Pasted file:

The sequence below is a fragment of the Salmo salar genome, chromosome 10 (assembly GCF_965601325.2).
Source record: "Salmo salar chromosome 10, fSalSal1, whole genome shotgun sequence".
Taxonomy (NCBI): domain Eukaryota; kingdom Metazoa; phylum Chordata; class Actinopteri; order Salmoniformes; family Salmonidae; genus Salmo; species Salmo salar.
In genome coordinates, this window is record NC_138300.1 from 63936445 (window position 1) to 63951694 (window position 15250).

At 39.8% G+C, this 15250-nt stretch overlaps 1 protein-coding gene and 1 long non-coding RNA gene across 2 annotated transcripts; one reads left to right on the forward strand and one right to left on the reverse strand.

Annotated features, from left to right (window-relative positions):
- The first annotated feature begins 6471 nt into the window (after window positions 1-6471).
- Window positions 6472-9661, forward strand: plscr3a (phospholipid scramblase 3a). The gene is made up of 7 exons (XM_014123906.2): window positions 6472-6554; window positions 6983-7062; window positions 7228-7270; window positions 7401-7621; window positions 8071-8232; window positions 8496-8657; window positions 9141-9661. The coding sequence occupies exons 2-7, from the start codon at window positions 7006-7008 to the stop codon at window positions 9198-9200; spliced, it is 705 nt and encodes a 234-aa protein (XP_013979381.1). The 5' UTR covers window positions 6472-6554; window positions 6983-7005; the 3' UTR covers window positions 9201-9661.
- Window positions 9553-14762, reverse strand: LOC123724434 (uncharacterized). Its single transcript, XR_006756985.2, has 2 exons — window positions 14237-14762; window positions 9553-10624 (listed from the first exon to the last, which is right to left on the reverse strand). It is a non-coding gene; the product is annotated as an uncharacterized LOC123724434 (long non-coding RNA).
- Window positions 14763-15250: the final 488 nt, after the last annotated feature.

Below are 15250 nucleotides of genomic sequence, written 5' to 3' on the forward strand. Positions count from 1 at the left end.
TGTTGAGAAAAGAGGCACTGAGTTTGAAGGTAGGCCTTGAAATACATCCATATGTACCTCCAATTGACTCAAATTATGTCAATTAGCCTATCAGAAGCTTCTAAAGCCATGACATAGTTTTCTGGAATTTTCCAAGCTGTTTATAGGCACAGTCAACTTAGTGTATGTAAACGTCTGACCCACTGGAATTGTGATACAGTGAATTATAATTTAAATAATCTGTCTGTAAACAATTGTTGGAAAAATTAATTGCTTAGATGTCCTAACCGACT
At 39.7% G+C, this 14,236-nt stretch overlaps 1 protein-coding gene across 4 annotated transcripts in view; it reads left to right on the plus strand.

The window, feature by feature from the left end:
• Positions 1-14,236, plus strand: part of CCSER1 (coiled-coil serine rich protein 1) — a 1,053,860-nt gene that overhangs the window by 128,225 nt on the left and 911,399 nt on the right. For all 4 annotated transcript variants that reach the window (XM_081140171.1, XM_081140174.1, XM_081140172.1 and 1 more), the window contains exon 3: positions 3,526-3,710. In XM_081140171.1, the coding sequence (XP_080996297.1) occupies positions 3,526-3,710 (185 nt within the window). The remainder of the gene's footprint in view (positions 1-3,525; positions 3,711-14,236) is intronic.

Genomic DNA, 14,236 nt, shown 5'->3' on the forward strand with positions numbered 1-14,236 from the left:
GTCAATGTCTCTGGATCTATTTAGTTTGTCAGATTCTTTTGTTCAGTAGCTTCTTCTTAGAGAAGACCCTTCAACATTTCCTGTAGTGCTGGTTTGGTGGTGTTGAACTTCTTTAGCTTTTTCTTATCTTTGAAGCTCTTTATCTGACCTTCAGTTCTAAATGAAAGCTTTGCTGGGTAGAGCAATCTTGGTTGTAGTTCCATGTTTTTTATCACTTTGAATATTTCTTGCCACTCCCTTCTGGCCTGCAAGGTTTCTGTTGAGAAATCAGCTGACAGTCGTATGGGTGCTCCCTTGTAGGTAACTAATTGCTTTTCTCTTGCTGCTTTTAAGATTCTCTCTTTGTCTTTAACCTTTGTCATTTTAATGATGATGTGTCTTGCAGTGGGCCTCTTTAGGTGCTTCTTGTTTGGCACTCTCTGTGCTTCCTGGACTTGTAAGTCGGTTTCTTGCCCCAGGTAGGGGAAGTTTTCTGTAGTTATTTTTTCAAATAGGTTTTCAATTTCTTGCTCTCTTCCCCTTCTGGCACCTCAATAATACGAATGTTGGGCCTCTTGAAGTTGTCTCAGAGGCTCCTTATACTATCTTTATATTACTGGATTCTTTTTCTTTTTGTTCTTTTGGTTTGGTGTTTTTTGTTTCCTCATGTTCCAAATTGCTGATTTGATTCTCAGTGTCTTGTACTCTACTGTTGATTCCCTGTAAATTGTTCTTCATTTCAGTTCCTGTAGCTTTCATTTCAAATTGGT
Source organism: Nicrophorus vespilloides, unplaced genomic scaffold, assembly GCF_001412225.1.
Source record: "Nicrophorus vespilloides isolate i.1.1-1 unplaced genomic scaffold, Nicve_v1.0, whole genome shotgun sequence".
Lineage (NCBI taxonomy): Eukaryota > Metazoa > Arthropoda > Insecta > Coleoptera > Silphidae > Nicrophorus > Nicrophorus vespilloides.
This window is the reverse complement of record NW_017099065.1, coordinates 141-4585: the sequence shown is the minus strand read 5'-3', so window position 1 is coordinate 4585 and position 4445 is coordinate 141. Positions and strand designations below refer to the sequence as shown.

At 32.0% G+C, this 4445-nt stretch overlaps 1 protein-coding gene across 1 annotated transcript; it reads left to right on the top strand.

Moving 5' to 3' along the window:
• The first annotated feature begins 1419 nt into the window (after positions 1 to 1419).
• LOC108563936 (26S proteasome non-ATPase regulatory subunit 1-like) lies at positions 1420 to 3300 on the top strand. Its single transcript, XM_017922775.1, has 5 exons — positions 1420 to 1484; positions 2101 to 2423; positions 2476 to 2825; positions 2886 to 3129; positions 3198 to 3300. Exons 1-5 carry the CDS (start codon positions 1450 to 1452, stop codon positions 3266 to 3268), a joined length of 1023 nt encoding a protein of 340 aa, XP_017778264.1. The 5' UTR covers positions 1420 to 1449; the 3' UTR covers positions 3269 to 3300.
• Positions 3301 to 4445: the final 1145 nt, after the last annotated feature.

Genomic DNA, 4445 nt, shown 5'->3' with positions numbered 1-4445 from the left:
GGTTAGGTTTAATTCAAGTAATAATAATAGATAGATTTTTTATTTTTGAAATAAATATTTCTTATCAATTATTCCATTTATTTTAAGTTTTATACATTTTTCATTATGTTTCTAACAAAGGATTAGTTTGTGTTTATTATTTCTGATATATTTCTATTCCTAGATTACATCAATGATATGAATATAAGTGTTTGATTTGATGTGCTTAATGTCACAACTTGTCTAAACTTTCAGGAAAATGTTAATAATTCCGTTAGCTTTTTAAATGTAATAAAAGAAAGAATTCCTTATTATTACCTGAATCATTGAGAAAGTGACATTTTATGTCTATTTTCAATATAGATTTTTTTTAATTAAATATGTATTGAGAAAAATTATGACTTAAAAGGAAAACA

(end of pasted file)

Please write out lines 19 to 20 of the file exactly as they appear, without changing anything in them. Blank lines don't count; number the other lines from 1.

Source record: "Nicrophorus vespilloides isolate i.1.1-1 unplaced genomic scaffold, Nicve_v1.0, whole genome shotgun sequence".
Lineage (NCBI taxonomy): Eukaryota > Metazoa > Arthropoda > Insecta > Coleoptera > Silphidae > Nicrophorus > Nicrophorus vespilloides.